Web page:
By the way, there are some obscure ways to incur the duplicate content penalty that you may not be aware of. Recently we leaned of an instance where one site was listed in a directory that provided a redirect to the site instead of a normal static link.
Previous to their directory listing, the company's homepage was ranked in the top ten. Immediately following being listed in the directory, their ranking fell to page 38. Apparently, since the directory page had been around for a while and had a higher PageRank than the company's homepage, the directory listing was rewarded with the higher ranking while the company's homepage was reduced in ranking by the duplicate content penalty.
In such cases, Google tends to see both pages with identical content and decides which of them is the more important of the two. In this case, they applied the duplicate content penalty to the actual business' site – pushing it way down in the rankings.
You can also get hit with the duplicate content penalty if you're using a site-wide template which causes the bulk of the content on each page to be semi-identical.
Site-wide templates can be a great way to save time and simplify layout. However, as you're making changes to the look of your ancillary pages or site, be sure that the indexable content also looks dissimilar to the search engine spider.
Syndicating your content to other sites in exchange for a link back to your site can be a great way to build incoming links. The downside is that it's potentially another way to incur a duplicate content penalty – especially if the site you syndicate your content to is larger and more established than your own.
The same problem can occur if your competitors are copying your site's content and posting it on their own pages. Keep an eye out for other sites which are carrying content identical to yours. Chances are pretty good that either their page or yours will eventually be relegated to the bottom of the results.
Whenever syndicating articles with your permission, try rephrasing parts of the article and/or give it a different title – something to make it differ somewhat from the article on your site. It can also help if the article is broken up into a few different pages.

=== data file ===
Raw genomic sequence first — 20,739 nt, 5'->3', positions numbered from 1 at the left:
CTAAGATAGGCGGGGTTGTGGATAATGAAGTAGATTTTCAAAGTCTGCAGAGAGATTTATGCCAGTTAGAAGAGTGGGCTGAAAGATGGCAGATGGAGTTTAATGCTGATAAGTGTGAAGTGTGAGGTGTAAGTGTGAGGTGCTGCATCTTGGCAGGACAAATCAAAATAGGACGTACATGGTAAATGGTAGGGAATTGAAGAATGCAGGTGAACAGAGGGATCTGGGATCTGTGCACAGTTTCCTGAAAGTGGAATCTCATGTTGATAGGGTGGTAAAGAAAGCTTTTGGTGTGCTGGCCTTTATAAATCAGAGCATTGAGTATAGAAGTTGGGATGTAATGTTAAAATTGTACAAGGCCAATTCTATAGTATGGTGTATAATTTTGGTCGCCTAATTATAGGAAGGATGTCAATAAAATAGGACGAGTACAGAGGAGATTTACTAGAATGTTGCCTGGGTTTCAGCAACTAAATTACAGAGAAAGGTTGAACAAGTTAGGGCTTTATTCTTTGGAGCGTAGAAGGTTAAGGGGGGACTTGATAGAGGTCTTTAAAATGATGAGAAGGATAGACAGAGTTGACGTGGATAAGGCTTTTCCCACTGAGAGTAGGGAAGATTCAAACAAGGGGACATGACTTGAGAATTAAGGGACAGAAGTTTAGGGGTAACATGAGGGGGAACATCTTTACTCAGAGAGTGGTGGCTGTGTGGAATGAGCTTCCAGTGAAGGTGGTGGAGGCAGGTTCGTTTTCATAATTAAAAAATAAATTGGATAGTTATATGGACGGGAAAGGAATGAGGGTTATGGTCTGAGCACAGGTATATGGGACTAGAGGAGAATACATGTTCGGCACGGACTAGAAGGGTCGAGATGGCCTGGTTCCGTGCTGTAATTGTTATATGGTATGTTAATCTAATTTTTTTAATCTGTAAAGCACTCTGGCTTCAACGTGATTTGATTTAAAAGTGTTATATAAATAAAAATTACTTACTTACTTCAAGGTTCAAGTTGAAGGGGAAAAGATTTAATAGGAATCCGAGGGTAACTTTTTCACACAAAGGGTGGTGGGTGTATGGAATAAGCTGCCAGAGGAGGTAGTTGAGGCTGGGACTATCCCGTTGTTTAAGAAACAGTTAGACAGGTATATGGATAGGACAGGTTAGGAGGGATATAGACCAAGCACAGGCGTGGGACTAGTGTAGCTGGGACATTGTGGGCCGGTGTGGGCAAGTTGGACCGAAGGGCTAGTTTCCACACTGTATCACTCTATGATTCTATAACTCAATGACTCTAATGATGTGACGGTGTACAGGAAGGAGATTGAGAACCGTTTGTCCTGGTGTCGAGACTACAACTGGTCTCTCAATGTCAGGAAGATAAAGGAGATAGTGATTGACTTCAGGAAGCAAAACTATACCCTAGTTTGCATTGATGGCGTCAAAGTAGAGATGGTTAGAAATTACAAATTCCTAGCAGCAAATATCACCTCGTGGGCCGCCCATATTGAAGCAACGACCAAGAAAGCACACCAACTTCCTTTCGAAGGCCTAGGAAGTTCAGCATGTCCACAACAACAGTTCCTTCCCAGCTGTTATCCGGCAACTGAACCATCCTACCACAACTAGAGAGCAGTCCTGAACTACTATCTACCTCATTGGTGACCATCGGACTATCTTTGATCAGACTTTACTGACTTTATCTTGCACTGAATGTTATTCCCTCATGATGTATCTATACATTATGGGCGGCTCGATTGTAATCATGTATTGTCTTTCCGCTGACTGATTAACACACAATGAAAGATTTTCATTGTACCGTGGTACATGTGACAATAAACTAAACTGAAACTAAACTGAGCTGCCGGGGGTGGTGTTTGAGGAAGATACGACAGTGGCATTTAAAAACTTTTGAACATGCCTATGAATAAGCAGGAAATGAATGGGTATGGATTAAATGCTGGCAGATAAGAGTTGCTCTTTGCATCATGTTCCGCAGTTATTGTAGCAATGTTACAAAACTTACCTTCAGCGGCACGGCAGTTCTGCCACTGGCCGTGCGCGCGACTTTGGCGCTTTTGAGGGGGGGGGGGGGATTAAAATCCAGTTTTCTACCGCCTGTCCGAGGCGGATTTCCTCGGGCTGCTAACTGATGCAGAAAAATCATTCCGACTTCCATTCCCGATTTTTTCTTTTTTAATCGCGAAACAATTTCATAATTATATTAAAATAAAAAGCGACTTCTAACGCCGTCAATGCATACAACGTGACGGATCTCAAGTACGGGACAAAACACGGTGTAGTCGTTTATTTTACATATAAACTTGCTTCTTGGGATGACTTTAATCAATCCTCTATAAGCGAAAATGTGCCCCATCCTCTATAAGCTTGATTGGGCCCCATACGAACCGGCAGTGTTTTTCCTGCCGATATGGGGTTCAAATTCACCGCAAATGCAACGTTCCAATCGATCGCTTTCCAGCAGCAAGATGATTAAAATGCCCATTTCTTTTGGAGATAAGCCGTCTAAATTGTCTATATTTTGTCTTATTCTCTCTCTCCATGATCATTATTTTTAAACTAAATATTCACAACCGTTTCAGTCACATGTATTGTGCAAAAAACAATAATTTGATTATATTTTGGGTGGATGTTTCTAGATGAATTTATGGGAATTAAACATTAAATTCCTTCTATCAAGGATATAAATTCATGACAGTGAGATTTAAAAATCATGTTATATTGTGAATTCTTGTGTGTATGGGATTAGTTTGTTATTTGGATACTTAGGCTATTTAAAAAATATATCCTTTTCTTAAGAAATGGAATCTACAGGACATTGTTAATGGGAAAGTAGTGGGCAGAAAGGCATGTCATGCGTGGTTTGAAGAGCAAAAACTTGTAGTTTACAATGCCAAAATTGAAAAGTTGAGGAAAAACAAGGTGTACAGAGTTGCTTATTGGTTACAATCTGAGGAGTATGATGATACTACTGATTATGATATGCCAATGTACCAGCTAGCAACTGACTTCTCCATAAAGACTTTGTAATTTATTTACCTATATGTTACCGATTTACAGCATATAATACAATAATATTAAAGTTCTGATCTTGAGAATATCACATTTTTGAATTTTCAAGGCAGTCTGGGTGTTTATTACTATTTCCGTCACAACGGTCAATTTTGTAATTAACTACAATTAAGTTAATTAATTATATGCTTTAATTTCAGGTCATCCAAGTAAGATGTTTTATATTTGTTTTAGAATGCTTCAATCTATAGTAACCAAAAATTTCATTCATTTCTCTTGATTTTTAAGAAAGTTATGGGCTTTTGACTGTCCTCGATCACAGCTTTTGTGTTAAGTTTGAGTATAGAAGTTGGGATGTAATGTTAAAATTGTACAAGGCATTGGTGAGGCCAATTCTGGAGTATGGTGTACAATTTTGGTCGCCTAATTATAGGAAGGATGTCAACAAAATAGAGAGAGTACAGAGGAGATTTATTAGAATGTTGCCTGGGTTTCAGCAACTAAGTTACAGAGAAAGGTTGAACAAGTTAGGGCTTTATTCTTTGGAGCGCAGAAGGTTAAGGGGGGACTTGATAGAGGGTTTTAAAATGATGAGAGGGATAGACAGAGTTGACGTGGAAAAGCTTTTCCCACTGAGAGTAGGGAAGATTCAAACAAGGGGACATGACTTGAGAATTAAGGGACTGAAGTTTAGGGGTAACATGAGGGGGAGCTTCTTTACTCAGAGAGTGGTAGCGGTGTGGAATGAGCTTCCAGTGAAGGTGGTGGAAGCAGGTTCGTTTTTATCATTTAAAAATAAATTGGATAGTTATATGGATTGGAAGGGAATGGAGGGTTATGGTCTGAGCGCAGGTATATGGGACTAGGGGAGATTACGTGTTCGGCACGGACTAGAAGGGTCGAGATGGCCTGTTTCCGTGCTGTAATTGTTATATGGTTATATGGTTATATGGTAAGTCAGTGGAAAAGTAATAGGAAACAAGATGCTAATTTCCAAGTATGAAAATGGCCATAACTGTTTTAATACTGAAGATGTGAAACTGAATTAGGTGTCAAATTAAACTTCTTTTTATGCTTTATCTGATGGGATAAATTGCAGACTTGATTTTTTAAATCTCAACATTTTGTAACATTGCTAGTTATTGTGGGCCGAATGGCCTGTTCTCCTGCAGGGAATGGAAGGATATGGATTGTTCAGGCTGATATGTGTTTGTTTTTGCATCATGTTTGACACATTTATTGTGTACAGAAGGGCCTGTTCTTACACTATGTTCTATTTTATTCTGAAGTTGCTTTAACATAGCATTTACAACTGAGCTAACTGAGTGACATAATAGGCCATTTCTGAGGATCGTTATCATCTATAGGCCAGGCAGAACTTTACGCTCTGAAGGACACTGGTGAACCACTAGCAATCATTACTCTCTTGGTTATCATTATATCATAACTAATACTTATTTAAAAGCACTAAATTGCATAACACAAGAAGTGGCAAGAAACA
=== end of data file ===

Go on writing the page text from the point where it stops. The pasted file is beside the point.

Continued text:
Lastly, if another site is blatantly stealing content, you're only logical choice is to report them to Google's spam police at [email protected] (or fill out their form at http://www.google.com/contact/spamreport.html) and probably contact your attorney.
Possibly you're aware there have been duplicate content penalties incurred under Yahoo as the result of redirecting your site to a new domain name. Although this penalty isn't applicable to Google, it is one you should know about if you are moving or changing any of your domains.
Ok, you've done your homework and you know that pushing-the-envelope can get you banned from the search engines. But one day your business gets a call from an aggressive sales rep who says that his company can get you a guaranteed first page ranking for your chosen keywords. Well, we're here to tell you that these companies have been very successful at getting their clients banned from search engines!
Recently there have been several notable cases where such companies have used exceptionally spammy techniques which were quite effective in getting everyone associated with them deleted from both Google and Yahoo.
So, before you decide to employ someone else to do your optimization for you, be sure to find out exactly what they intend to do. Most importantly, configure your agreement so that you can trust them. In the cases were aware of, the optimization companies "promised" their customers the strategies they used were approved by search engines and then proceeded to employ some of the most flagrantly objectionable techniques forbidden by the engines.
Continued: How To Get Back Into Google >>>
Continued From: <<< Dealing With A Google Ban
Copyright 2005 by Planet Ocean, reprinted with permission.